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August 20, 2005


Faith based scientific method for a faith based world economy.
Shouldn't someone start explaining to the rest of the world that our students are better prepared for competing in the global marketplace because they aren't hindered by empiracal evidence?
Hope they buy it.

It's despicable as a betrayal of our children's educational needs, and also despicable as a transparent attempt to put himself back in good graces with the American Taliban.

This guy has such a tin ear for politics, I'm really hoping he gets the Republican nomination in '08. He makes Al Gore look like a political natural.

Bill Frist has about as much chance of getting the Republican nomination in '08 as Pauly Shore does--my guess is that he's trying to line up a post-Senate job and wants to accentuate his ability to cave in to whoever the Powers That Be are for his new employer.

The Democrats have been fortunate that the Republicans have been "blessed" with weak Senate leaders since Bob Dole resigned in 1996--it should be interesting to see who replaces Frist and whether he comes equipped with a spine.

You may be right that Frist has little chance (I'm assuming that "Pauly Shore" names someone with little chance).

But has Frist gotten the memo yet? I don't think *any* employer requires that degree of craven servility. Other than the American Taliban, of course.

It's also worth keeping in mind that the Senate may have exactly the majority leader that the Bush gang wants it to have, spinelessness and all. Legislatures that take their Constitutional obligations seriously can be a real hindrance to an imperial presidency, you know.

"I'm assuming that "Pauly Shore" names someone with little chance)."

I admire and envy anyone who doesn't recognize the name "Pauly Shore". There images, sounds, entire movies I wish I could forget.

M. Scott,

Whether Frist has any chance or not, his statement on this subject, like the President's, is revolting.

This "issue" is a no-brainer, and these kinds of statements do real damage. They cannot be dismissed as harmless bones thrown to some supporters. Do Bush - who is not even running for anything - and Frist utterly lack any integrity at all?

"Do Bush - who is not even running for anything - and Frist utterly lack any integrity at all?"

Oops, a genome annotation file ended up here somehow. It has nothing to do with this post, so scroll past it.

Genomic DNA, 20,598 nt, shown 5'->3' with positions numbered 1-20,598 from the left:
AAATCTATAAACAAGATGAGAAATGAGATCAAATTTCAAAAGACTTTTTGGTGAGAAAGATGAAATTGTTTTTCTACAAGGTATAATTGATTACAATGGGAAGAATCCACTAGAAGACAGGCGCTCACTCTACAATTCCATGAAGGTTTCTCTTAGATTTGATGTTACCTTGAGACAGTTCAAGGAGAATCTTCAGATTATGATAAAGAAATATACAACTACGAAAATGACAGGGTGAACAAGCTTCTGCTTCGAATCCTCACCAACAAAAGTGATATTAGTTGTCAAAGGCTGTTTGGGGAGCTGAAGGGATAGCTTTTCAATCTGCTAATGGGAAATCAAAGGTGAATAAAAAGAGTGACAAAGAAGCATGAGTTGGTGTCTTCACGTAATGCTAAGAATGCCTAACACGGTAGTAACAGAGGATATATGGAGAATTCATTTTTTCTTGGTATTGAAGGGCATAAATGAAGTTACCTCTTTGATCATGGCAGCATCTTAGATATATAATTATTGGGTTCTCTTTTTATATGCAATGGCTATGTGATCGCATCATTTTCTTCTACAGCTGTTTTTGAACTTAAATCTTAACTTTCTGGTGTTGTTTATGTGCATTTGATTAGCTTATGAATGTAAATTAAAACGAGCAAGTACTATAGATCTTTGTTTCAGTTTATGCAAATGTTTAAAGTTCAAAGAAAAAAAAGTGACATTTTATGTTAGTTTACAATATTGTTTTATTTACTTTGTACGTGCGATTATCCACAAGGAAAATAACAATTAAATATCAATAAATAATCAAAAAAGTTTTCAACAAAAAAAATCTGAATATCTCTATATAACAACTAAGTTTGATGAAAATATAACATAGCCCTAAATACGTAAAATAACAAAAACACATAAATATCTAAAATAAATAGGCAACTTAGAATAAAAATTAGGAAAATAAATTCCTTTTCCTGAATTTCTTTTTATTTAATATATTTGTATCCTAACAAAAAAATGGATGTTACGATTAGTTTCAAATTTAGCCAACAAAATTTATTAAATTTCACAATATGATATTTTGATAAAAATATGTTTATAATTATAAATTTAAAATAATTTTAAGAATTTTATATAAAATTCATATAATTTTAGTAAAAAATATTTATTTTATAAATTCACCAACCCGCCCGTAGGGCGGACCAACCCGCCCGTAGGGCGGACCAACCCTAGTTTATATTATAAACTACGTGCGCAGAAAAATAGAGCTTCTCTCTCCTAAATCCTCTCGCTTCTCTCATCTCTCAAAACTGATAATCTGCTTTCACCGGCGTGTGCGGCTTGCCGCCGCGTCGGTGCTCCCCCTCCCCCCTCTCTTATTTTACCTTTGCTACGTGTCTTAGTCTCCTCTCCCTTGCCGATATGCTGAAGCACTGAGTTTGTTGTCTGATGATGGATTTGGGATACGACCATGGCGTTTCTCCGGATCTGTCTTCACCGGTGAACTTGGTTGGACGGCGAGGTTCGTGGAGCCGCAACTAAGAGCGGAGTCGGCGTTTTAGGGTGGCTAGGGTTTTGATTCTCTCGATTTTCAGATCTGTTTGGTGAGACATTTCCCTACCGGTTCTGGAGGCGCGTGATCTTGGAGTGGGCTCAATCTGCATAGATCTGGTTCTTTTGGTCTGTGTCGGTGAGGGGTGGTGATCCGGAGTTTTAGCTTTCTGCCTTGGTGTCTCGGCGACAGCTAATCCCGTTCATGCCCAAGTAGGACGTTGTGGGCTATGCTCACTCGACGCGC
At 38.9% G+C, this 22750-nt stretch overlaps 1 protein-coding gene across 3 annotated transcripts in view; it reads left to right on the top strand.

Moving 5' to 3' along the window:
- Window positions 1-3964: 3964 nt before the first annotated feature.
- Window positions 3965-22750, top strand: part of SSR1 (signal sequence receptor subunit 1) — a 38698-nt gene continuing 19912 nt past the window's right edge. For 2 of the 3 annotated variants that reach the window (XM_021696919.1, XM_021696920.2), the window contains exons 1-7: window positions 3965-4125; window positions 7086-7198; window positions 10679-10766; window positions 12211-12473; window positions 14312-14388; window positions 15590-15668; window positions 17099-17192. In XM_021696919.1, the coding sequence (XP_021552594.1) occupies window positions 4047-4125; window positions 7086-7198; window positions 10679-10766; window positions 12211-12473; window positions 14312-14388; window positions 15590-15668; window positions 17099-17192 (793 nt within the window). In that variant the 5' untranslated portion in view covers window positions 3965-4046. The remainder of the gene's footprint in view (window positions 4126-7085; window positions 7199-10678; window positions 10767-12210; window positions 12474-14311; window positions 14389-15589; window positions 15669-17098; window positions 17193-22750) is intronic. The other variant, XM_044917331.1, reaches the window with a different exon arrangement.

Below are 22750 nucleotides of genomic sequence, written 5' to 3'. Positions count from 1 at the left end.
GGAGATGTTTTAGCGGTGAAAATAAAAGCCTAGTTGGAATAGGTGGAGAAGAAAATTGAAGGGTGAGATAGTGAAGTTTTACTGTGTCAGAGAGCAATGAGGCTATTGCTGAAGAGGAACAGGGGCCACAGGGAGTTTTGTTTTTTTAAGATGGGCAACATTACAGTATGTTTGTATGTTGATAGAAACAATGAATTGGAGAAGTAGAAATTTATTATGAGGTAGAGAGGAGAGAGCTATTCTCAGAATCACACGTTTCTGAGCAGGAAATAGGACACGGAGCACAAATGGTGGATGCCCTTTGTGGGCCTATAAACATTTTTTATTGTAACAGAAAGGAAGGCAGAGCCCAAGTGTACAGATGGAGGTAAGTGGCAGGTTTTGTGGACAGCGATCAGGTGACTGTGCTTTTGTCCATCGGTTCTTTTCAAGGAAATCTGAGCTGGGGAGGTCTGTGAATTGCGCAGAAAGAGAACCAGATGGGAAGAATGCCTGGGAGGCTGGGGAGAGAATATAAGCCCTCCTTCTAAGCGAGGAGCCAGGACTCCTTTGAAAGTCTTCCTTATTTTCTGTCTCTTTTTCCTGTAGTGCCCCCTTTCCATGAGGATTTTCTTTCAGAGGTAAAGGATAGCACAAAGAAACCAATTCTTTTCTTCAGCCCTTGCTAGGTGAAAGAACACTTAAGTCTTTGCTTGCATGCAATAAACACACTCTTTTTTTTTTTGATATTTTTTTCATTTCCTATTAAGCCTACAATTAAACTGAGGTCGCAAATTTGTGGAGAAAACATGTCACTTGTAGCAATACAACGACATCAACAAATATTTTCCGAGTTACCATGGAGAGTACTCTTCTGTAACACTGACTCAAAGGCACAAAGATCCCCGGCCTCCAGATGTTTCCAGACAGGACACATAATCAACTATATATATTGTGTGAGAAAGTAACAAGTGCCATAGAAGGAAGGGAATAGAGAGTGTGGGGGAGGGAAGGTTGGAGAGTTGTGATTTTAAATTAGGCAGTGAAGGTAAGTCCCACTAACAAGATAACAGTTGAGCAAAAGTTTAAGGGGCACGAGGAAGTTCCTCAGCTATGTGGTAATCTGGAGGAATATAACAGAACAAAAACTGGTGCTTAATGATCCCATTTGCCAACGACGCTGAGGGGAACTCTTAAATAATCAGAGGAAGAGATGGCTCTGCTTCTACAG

Is there anyone on this board who would defend Frist or his comments? I would think that even those of the more conservative persuasion must be grimacing in pain today.

Thomas Reeves

Accidentally clicked on History News Network in bloglines, HNN is a reliably boring leftish site, and hit this. Weird, and not particularly smart.

Is there anyone on this board who would defend Frist or his comments? I would think that even those of the more conservative persuasion must be grimacing in pain today.

My guess is that said conservatives are still grimacing over Frist's change of position on stem cells a few weeks back. He's managed to offend just about everyone lately.

Thinking with my keyboard.

The solution here is easy.

Anyone of serious Christian fatih should pull their children out of public schools and send them to private schools, so both sides can be happy teaching what they want (like members of Congress who almost never send their children to public schools, but for different reasons).

In most of the country (or at least the Red states) the public schools would collapse, but maybe charter schools could pick up the slack.

A benefit might be killing off the NEA, the most anti-education organization in the country.

Just a few thoughts.

I think one of the resident loons on Redstate referred to it as "going for the trifecta of offending America", or something along those lines.

I just have a real problem understanding how anyone who conflates ID with actual science can retain any credibility whatsoever on scientific matters. I know that if I were responsible for teaching economics and someone challenged me to give equal time to the possibility that leprechauns wielded a unseen but mighty hand in the stock market, I'd expect them to be laughed out of the district.